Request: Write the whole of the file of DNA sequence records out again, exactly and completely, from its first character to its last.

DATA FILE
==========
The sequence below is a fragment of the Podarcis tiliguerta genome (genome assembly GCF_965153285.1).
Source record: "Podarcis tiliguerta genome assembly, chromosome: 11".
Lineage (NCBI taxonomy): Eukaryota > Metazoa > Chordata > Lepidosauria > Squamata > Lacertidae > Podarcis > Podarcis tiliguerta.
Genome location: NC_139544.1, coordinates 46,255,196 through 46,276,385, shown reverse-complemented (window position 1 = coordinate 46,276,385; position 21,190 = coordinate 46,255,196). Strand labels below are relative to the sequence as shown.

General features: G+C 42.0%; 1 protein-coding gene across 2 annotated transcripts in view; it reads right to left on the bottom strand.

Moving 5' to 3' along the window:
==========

The sequence below is a fragment of the Podarcis tiliguerta genome (genome assembly GCF_965153285.1).
Source record: "Podarcis tiliguerta genome assembly, chromosome: 11".
Lineage (NCBI taxonomy): Eukaryota > Metazoa > Chordata > Lepidosauria > Squamata > Lacertidae > Podarcis > Podarcis tiliguerta.
Genome location: NC_139544.1, coordinates 46,255,196 through 46,276,385, shown reverse-complemented (window position 1 = coordinate 46,276,385; position 21,190 = coordinate 46,255,196). Strand labels below are relative to the sequence as shown.

General features: G+C 42.0%; 1 protein-coding gene across 2 annotated transcripts in view; it reads right to left on the bottom strand.

Moving 5' to 3' along the window: